Knowledge by Acquaintance v. Knowledge by Description in the Mary Argument

I have always liked Earl Conee’s explanation of of Mary’s knowledge (see previous post for details). Here’s an excerpt from a paper I wrote that describes the difference between knowledge by description and knowledge by acquaintance

    An especially vivid illustration of the phenomenon of knowledge by acquaintance comes from Earl Conee who uses it to explain what is going on in Frank Jackson’s ‘knowledge argument’ against physicalism. Mary lives in a black and white world where she is educated through black and white textbooks and a black and white TV. So educated is Mary that she knows all the ‘physical facts’ [that is, knowledge by description] about the world. The day comes when she is let out of her classroom and she sees a ripe red tomato for the first time. At last, she learns what the color red looks like. This seems to be a clear instance of knowledge about a property that is not derived from the possession of all the physical information [descriptive knowledge] there is to know about that property. She comes to know the property of redness itself, not additional propositions about redness that transcend her black and white education. Thus, Mary’s new knowledge of redness coincides with her new experience of redness. Conee writes, “A simple acquaintance hypothesis about what Mary learns is that learning what an experience is like is identical to becoming acquainted with the experience.”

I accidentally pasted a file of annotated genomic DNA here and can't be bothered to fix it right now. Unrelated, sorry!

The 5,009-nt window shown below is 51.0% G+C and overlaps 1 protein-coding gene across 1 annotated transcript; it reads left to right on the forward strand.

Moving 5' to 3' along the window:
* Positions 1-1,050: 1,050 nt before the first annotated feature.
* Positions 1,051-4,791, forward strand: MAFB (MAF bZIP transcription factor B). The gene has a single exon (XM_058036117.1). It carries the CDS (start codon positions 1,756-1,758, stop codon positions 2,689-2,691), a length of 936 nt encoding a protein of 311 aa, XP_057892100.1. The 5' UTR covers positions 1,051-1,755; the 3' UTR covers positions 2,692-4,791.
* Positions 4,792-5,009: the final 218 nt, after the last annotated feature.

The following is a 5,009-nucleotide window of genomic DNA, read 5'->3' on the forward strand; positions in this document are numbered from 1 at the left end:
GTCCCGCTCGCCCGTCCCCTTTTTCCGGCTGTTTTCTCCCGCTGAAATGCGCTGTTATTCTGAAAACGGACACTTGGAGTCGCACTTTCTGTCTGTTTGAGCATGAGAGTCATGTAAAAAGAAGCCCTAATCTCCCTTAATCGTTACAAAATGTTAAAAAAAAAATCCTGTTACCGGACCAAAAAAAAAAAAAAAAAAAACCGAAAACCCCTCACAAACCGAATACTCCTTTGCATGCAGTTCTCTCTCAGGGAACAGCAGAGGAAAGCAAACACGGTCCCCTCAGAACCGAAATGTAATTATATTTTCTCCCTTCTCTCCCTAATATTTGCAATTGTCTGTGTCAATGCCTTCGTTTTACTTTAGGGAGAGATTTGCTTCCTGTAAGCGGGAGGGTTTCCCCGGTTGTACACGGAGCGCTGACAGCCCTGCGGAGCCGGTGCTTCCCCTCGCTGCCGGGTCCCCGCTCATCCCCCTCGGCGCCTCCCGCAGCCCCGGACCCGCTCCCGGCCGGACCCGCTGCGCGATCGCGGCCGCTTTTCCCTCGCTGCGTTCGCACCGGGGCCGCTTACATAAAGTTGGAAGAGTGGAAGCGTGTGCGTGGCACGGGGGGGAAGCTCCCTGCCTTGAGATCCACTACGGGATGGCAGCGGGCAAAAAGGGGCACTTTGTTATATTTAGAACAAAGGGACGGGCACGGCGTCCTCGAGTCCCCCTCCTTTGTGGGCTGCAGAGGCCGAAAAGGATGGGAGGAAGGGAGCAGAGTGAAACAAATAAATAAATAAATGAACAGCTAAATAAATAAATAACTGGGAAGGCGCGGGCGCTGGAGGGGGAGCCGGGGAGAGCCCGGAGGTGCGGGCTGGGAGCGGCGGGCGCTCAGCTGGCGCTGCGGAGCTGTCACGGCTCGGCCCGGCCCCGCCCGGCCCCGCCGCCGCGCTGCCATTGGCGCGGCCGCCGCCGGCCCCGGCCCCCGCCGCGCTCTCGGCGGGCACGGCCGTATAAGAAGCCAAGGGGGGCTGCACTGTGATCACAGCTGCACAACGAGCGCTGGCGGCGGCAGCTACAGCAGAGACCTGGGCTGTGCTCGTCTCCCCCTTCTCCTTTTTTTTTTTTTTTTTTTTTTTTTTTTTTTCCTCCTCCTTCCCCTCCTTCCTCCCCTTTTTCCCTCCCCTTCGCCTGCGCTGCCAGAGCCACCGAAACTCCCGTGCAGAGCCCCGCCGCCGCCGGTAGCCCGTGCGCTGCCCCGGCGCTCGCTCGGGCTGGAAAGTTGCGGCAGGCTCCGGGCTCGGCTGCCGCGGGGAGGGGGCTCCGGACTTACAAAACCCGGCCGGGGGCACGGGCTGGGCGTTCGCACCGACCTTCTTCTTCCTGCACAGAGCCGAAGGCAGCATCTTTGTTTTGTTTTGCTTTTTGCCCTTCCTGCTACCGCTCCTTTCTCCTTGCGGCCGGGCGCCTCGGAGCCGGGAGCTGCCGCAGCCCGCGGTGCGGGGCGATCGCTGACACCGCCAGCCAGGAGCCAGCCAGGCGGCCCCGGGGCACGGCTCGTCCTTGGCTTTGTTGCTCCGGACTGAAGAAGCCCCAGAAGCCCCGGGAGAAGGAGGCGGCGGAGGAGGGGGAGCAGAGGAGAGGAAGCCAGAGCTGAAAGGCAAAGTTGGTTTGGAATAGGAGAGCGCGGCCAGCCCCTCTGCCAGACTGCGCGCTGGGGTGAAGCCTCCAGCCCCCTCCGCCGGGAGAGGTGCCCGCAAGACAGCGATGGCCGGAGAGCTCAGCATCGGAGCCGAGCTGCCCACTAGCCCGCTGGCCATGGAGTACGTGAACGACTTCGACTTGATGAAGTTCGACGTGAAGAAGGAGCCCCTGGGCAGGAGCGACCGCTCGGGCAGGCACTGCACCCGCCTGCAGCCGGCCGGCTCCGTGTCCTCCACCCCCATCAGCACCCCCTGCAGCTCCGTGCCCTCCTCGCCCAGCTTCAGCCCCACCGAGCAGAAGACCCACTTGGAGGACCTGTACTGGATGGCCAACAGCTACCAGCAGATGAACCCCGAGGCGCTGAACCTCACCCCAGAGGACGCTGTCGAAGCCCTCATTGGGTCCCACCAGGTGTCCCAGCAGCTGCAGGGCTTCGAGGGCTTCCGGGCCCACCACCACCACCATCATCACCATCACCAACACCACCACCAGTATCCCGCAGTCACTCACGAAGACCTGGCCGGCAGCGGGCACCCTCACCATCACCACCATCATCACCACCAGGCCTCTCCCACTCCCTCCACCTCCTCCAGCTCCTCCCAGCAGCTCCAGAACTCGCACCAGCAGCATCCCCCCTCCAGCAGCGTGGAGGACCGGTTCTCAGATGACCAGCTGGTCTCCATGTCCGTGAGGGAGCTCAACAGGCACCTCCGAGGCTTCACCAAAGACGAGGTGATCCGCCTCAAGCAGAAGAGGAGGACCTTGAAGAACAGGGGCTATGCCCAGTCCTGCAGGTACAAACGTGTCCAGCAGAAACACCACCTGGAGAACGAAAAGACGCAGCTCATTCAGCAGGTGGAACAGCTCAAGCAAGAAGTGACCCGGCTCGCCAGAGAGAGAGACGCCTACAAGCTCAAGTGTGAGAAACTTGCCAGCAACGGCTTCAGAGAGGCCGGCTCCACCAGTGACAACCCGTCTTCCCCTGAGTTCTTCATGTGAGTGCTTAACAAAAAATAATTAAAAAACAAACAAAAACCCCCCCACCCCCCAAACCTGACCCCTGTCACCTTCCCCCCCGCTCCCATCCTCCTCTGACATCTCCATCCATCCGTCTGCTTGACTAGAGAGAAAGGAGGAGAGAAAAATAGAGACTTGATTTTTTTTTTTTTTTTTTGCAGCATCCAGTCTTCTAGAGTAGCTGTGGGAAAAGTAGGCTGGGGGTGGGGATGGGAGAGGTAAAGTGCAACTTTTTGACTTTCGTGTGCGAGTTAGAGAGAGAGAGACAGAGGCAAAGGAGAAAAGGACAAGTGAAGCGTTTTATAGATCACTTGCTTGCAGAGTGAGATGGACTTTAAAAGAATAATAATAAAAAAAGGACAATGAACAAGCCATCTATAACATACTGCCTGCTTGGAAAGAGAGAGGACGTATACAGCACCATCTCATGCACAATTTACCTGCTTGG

Read Conee’s “Phenomenal Knowledge” for more.

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